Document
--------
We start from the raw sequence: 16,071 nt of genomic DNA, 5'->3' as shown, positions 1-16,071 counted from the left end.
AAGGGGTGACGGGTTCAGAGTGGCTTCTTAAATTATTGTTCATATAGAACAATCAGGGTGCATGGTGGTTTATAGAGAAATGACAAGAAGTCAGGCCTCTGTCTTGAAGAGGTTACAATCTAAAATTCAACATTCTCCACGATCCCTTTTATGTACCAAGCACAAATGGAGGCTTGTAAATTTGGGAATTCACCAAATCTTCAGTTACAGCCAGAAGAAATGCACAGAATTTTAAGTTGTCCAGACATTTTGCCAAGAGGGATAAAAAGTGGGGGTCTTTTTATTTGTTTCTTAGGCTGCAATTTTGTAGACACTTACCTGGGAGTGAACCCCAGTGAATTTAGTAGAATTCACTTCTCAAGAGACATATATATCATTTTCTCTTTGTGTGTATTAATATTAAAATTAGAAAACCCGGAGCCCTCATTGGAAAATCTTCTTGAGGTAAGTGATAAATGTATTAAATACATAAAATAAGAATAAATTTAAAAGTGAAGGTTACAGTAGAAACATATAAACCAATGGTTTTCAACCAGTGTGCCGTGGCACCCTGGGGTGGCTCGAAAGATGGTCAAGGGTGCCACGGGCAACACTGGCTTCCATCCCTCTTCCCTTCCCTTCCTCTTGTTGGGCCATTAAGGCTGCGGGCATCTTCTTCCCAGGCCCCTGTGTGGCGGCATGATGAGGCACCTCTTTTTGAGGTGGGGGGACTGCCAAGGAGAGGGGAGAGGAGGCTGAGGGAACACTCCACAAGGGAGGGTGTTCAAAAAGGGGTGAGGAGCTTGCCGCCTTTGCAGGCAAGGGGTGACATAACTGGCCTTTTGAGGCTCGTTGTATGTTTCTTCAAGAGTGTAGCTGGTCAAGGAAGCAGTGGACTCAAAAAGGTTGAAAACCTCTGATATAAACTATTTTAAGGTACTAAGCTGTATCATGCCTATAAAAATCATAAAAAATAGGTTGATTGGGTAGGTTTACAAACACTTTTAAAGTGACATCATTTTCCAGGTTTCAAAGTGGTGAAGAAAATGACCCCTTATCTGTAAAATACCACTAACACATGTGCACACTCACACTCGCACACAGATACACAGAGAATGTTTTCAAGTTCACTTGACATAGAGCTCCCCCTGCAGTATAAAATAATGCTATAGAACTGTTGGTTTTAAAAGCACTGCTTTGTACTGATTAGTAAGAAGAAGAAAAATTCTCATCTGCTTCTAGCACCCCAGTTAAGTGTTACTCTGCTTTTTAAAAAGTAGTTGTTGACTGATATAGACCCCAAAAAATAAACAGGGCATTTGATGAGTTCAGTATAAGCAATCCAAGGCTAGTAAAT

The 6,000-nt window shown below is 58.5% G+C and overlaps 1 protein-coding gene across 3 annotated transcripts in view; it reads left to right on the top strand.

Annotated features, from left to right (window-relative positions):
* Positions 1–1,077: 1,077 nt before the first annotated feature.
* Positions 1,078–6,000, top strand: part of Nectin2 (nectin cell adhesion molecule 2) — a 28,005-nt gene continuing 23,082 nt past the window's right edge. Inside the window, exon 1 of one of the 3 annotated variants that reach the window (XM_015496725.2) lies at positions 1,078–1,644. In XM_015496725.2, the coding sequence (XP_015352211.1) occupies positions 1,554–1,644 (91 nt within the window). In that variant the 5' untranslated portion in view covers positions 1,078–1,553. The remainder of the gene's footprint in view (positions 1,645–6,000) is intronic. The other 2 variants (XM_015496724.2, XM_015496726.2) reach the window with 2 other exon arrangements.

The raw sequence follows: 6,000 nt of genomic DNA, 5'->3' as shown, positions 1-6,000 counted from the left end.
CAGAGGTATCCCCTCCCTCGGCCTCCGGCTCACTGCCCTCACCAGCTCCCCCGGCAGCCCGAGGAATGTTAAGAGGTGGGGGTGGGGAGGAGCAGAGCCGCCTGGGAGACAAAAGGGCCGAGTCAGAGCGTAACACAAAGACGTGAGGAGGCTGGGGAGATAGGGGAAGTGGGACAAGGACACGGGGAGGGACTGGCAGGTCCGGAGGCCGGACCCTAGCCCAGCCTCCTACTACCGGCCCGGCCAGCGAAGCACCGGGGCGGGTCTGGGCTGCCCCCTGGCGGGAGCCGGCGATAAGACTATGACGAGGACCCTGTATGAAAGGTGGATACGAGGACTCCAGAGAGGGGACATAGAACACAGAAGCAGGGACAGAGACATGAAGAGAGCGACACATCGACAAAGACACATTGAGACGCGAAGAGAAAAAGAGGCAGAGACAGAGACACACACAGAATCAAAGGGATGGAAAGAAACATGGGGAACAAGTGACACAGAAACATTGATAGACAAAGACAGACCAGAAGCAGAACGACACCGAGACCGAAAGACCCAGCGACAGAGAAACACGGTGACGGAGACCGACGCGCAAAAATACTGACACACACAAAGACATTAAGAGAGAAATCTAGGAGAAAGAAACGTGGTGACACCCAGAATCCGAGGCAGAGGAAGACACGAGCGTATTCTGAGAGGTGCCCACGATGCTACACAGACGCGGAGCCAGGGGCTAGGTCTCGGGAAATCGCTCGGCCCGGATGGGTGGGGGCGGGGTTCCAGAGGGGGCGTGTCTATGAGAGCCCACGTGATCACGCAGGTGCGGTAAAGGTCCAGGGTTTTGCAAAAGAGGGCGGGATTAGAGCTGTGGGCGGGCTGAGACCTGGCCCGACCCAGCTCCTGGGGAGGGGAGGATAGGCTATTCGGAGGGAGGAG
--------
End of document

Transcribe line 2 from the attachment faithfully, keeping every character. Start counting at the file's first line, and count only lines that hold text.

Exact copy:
AAGGGGTGACGGGTTCAGAGTGGCTTCTTAAATTATTGTTCATATAGAACAATCAGGGTGCATGGTGGTTTATAGAGAAATGACAAGAAGTCAGGCCTCTGTCTTGAAGAGGTTACAATCTAAAATTCAACATTCTCCACGATCCCTTTTATGTACCAAGCACAAATGGAGGCTTGTAAATTTGGGAATTCACCAAATCTTCAGTTACAGCCAGAAGAAATGCACAGAATTTTAAGTTGTCCAGACATTTTGCCAAGAGGGATAAAAAGTGGGGGTCTTTTTATTTGTTTCTTAGGCTGCAATTTTGTAGACACTTACCTGGGAGTGAACCCCAGTGAATTTAGTAGAATTCACTTCTCAAGAGACATATATATCATTTTCTCTTTGTGTGTATTAATATTAAAATTAGAAAACCCGGAGCCCTCATTGGAAAATCTTCTTGAGGTAAGTGATAAATGTATTAAATACATAAAATAAGAATAAATTTAAAAGTGAAGGTTACAGTAGAAACATATAAACCAATGGTTTTCAACCAGTGTGCCGTGGCACCCTGGGGTGGCTCGAAAGATGGTCAAGGGTGCCACGGGCAACACTGGCTTCCATCCCTCTTCCCTTCCCTTCCTCTTGTTGGGCCATTAAGGCTGCGGGCATCTTCTTCCCAGGCCCCTGTGTGGCGGCATGATGAGGCACCTCTTTTTGAGGTGGGGGGACTGCCAAGGAGAGGGGAGAGGAGGCTGAGGGAACACTCCACAAGGGAGGGTGTTCAAAAAGGGGTGAGGAGCTTGCCGCCTTTGCAGGCAAGGGGTGACATAACTGGCCTTTTGAGGCTCGTTGTATGTTTCTTCAAGAGTGTAGCTGGTCAAGGAAGCAGTGGACTCAAAAAGGTTGAAAACCTCTGATATAAACTATTTTAAGGTACTAAGCTGTATCATGCCTATAAAAATCATAAAAAATAGGTTGATTGGGTAGGTTTACAAACACTTTTAAAGTGACATCATTTTCCAGGTTTCAAAGTGGTGAAGAAAATGACCCCTTATCTGTAAAATACCACTAACACATGTGCACACTCACACTCGCACACAGATACACAGAGAATGTTTTCAAGTTCACTTGACATAGAGCTCCCCCTGCAGTATAAAATAATGCTATAGAACTGTTGGTTTTAAAAGCACTGCTTTGTACTGATTAGTAAGAAGAAGAAAAATTCTCATCTGCTTCTAGCACCCCAGTTAAGTGTTACTCTGCTTTTTAAAAAGTAGTTGTTGACTGATATAGACCCCAAAAAATAAACAGGGCATTTGATGAGTTCAGTATAAGCAATCCAAGGCTAGTAAAT